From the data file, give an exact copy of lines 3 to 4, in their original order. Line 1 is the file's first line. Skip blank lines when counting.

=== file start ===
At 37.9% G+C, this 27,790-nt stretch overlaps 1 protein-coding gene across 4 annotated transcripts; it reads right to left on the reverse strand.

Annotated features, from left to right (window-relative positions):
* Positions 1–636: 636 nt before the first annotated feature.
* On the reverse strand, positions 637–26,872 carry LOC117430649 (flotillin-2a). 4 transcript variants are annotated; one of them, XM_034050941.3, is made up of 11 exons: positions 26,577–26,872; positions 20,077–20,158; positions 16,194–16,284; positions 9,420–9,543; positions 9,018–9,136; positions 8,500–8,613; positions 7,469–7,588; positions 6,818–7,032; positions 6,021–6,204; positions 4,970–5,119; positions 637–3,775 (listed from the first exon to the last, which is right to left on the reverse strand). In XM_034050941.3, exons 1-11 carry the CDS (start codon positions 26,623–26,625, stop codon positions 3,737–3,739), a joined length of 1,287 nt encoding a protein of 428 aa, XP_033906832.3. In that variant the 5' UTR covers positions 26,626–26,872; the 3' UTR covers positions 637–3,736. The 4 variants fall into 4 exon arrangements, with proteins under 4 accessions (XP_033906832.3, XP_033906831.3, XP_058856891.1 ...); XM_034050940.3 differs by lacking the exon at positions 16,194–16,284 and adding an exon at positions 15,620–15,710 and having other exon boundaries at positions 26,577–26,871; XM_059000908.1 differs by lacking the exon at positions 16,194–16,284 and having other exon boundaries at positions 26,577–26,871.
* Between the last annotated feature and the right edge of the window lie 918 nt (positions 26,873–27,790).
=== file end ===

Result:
* Positions 1–636: 636 nt before the first annotated feature.
* On the reverse strand, positions 637–26,872 carry LOC117430649 (flotillin-2a). 4 transcript variants are annotated; one of them, XM_034050941.3, is made up of 11 exons: positions 26,577–26,872; positions 20,077–20,158; positions 16,194–16,284; positions 9,420–9,543; positions 9,018–9,136; positions 8,500–8,613; positions 7,469–7,588; positions 6,818–7,032; positions 6,021–6,204; positions 4,970–5,119; positions 637–3,775 (listed from the first exon to the last, which is right to left on the reverse strand). In XM_034050941.3, exons 1-11 carry the CDS (start codon positions 26,623–26,625, stop codon positions 3,737–3,739), a joined length of 1,287 nt encoding a protein of 428 aa, XP_033906832.3. In that variant the 5' UTR covers positions 26,626–26,872; the 3' UTR covers positions 637–3,736. The 4 variants fall into 4 exon arrangements, with proteins under 4 accessions (XP_033906832.3, XP_033906831.3, XP_058856891.1 ...); XM_034050940.3 differs by lacking the exon at positions 16,194–16,284 and adding an exon at positions 15,620–15,710 and having other exon boundaries at positions 26,577–26,871; XM_059000908.1 differs by lacking the exon at positions 16,194–16,284 and having other exon boundaries at positions 26,577–26,871.